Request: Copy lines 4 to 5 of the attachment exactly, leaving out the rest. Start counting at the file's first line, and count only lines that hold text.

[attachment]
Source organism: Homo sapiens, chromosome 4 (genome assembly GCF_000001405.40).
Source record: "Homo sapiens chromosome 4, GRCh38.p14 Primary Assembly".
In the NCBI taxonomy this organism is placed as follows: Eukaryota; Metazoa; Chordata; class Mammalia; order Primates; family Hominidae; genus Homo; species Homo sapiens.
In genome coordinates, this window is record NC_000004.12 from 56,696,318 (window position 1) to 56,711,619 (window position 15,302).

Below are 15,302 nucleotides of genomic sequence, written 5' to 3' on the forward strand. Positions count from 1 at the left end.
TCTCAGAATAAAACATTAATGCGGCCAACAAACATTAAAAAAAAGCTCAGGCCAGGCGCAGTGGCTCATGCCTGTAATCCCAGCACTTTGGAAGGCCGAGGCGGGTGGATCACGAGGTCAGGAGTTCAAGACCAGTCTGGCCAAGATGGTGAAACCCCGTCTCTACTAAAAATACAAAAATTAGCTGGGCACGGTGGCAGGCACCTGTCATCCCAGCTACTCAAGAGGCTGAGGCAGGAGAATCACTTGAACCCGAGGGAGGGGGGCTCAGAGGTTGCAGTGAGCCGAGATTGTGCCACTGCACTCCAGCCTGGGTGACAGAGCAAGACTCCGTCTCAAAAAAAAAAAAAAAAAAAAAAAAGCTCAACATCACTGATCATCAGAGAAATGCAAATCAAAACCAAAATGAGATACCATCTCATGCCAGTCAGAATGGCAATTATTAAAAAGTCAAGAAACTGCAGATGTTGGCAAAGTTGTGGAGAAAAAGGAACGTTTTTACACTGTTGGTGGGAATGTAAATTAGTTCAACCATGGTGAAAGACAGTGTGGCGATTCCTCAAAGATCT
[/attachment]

In genome coordinates, this window is record NC_000004.12 from 56,696,318 (window position 1) to 56,711,619 (window position 15,302).

Below are 15,302 nucleotides of genomic sequence, written 5' to 3' on the forward strand. Positions count from 1 at the left end.